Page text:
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Executives

John Caplice – SVP, Treasurer and IR

Domenic Pilla – President and CEO

Brad Lukow – EVP and CFO

Analysts

Patricia Baker – Scotiabank

Irene Nattel – RBC Capital Markets

Chris Li – Bank of America Merrill Lynch

Peter Sklar – BMO Capital Markets

Michael Van Aelst – TD Securities

Keith Howlett – Desjardins Securities

David Hartley – Credit Suisse

Vishal Shreedhar – National Bank Financial

Kenric Tyghe – Raymond James

Chris Li – Bank of America

Shoppers Drug Mart Corporation (OTCPK:SHDMF) Q4 2013 Earnings Call February 6, 2014 3:00 PM ET

Operator

All participants, please stand by, your conference is ready to begin. Good afternoon ladies and gentlemen, welcome to the Shoppers Regular Fourth Quarter Analyst Conference Call. Please note that this call is being webcasted live and will also be archived on the Shoppers Drug Mart website at www.shoppersdrugmart.ca.

I would now like to turn the call over to Mr. John Caplice, Senior Vice President, Treasurer and Investor Relations. Please go ahead Mr. Caplice.

John Caplice

Thank you, operator, and good afternoon everyone and thanks for joining us today. My name is John Caplice, and on behalf of Shoppers Drug Mart Corporation, I would like to welcome all of you to our fourth quarter conference call.

During the call, we will review our fourth quarter financial results representing the flat rate [ph] period ended December 28, 2013 and provide a brief recap of our full-year results.

With me on the call today are Domenic Pilla, President and Chief Executive Officer of Shoppers Drug Mart Corporation, and Brad Lukow, Executive Vice President and Chief Financial Officer.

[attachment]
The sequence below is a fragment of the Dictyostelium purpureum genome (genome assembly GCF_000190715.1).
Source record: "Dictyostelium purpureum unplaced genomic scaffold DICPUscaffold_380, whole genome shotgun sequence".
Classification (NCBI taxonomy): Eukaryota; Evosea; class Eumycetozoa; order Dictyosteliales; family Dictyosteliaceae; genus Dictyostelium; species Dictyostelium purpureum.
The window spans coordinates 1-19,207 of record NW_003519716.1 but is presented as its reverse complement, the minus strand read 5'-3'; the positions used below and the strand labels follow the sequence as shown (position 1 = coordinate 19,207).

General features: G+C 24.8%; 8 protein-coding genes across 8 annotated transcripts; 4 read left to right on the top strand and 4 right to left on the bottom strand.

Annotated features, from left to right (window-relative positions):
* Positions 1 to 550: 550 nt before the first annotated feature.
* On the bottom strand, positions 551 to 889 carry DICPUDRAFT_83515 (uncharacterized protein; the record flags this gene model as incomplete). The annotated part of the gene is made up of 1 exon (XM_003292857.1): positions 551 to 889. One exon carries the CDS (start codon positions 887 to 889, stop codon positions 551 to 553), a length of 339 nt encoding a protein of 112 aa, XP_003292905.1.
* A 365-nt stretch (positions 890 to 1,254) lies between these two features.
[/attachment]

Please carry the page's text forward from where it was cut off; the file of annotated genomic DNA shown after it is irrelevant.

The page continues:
Before we begin, I would like to remind everyone that participants in today’s discussion may be making certain statements containing forward-looking information with respect to the company’s future liquidity, operating and financial results, its capital expenditure plans, dividend and shareholder distribution policies, the ability to execute on its future operating, investing and financing strategies as well as statements concerning the expected completion date and anticipated benefits of the acquisition of the company by Loblaw Companies Limited.

These forward-looking statements reflect the company’s current estimates, beliefs and assumptions, which are based on management’s perception of historical trends, current conditions and expected future developments as well as other factors it believes are appropriate in the circumstances and we caution you that actual results or developments may differ materially from those contemplated by such statements.

We direct everyone to the information set out below the forward-looking information and statements heading in our fourth quarter earnings release issued earlier today for a description of certain material risk factors and material assumptions that could cause actual results or developments to differ from expectations. Further information regarding these and other material risk factors and material assumptions is included in the company’s public filings with provincial securities regulatory authorities.

Finally, we note that any forward-looking information or statement provided in the context of today’s discussion represents the company’s views only as of today’s date and the company does not undertake to update any such forward-looking information or statement except to the extent required by applicable securities laws.